The Ad Portal Era
Dolgins says the process is as easy and cost effective for smaller publishers as for larger ones, as it allows publishers of any size to take people off rote production tasks, streamline departments and bring previously outsourced steps in house.
"There's a lot in there allowing a publisher to work with his advertisers," notes Ed Hensen, digital manufacturing group manager for Publishers Press, which offers the SendMyAd portal to a number of clients as part of its suite of services. "You get documentation both parties can see and agree on. I like the idea of getting a preflight report. We also have the [Dalim] TWiST system for manufacturing, so the file is being interpreted and preflighted with the same system we have on the floor. It's very compatible."
The efficiencies created by ad portals have revolutionized workflows for both publisher and advertisers, according to Cathy Merolle, Hearst's director of production operations.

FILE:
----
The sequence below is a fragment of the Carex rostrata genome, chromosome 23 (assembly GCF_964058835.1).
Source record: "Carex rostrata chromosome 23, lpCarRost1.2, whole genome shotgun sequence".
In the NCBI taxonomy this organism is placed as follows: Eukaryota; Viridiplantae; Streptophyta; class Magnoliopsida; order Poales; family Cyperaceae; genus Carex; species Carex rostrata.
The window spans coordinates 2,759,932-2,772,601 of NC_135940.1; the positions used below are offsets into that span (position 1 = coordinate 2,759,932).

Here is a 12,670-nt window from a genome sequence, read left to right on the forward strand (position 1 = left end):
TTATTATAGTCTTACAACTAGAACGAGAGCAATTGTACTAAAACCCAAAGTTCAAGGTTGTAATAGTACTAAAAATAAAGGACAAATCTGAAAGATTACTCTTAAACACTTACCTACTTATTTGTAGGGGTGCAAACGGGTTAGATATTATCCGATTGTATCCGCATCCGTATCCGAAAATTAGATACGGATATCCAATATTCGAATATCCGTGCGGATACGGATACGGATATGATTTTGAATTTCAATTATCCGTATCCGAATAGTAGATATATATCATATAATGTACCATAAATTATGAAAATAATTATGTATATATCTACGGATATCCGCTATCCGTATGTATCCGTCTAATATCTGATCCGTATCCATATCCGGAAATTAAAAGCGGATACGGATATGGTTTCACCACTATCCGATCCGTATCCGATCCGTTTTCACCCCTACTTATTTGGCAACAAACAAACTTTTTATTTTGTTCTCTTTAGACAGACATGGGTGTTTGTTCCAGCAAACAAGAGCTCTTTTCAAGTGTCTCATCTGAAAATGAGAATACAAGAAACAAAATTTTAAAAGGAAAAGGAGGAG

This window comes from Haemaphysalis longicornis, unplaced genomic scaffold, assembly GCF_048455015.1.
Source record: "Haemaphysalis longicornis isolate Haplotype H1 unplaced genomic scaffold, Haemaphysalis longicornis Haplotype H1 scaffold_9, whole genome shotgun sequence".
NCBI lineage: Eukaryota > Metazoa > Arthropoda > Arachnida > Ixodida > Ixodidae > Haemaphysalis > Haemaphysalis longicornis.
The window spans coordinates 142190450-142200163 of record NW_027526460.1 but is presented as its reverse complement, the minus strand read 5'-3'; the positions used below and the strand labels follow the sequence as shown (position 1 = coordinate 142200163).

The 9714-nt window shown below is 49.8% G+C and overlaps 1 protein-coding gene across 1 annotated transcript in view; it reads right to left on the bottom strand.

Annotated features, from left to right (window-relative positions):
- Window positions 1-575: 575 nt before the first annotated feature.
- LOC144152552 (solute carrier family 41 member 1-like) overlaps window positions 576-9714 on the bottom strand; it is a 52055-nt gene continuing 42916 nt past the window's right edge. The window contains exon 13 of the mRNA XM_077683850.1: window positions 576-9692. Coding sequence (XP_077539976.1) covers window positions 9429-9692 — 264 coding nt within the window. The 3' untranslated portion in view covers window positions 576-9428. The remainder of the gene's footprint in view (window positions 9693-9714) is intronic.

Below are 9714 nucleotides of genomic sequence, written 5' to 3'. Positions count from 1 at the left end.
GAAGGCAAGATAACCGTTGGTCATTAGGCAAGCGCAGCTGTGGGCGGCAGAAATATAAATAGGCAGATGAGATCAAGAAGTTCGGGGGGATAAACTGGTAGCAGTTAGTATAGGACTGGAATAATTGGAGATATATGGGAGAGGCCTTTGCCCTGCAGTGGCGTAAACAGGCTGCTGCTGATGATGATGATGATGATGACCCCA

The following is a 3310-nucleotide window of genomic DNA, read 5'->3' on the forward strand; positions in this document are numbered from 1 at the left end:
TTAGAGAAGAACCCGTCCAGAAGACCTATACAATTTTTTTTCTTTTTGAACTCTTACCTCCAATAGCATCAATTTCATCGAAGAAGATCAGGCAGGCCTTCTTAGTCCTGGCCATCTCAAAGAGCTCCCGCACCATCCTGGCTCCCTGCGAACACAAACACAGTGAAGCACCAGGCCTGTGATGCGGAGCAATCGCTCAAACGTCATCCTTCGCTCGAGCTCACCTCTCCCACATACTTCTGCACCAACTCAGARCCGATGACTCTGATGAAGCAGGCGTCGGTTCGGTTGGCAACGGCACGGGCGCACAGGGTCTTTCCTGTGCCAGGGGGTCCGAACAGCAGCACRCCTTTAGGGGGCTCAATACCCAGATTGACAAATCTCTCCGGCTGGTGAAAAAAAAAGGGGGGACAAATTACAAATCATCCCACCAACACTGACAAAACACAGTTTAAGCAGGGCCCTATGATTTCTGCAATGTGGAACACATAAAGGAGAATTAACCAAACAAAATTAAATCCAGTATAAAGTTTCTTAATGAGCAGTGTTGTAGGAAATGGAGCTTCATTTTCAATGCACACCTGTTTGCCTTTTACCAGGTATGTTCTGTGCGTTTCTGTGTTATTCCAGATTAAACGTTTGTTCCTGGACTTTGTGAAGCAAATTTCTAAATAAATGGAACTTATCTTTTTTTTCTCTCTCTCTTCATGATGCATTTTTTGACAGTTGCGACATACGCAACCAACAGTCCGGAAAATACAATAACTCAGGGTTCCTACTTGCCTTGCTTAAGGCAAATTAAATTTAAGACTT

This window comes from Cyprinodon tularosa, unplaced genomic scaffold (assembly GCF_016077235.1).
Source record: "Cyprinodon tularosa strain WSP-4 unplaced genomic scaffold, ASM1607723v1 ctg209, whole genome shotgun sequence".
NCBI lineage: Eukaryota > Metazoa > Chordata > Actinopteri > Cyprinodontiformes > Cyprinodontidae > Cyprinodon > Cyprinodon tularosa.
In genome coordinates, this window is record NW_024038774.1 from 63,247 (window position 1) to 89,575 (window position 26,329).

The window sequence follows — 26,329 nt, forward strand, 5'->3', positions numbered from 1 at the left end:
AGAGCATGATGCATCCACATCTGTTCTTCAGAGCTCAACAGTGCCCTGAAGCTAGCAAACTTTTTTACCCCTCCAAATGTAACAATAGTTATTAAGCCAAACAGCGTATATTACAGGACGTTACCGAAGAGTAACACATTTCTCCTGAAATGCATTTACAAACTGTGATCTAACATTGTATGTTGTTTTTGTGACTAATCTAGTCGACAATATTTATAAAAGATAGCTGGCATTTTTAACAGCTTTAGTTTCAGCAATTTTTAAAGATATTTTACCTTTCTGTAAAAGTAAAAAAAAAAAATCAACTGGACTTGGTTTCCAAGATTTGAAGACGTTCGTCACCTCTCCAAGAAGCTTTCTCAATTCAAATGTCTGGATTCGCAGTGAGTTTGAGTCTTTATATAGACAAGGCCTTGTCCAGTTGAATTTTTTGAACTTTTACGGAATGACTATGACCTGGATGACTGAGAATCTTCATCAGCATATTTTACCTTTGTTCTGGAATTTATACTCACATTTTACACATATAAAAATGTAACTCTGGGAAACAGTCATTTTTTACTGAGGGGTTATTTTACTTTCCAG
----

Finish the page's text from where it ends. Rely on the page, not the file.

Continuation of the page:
At Hearst, prepress vendors used to submit ads in the evening, a process that would entail overnighting CDs to arrive the next day. By the time the ad was actually fixed in consultation with the agency (who would themselves be in consultation with the customer), the process was usually well into its third day.
Now, ads are submitted and go through a fast preflighting process, with alerts sent right away and (usually) fixed right away. "So within an hour or so, in the middle of the night, everything's fine," Merolle says. "None of this other stuff is going on that takes days and days and days."
The process pushes responsibility for ad quality and completeness back upstream to the vendor or agency. The benefits: workflow efficiency and predictability. "The reaction from advertisers has been very positive," Merolle says." I think they would rather do that than burn CDs."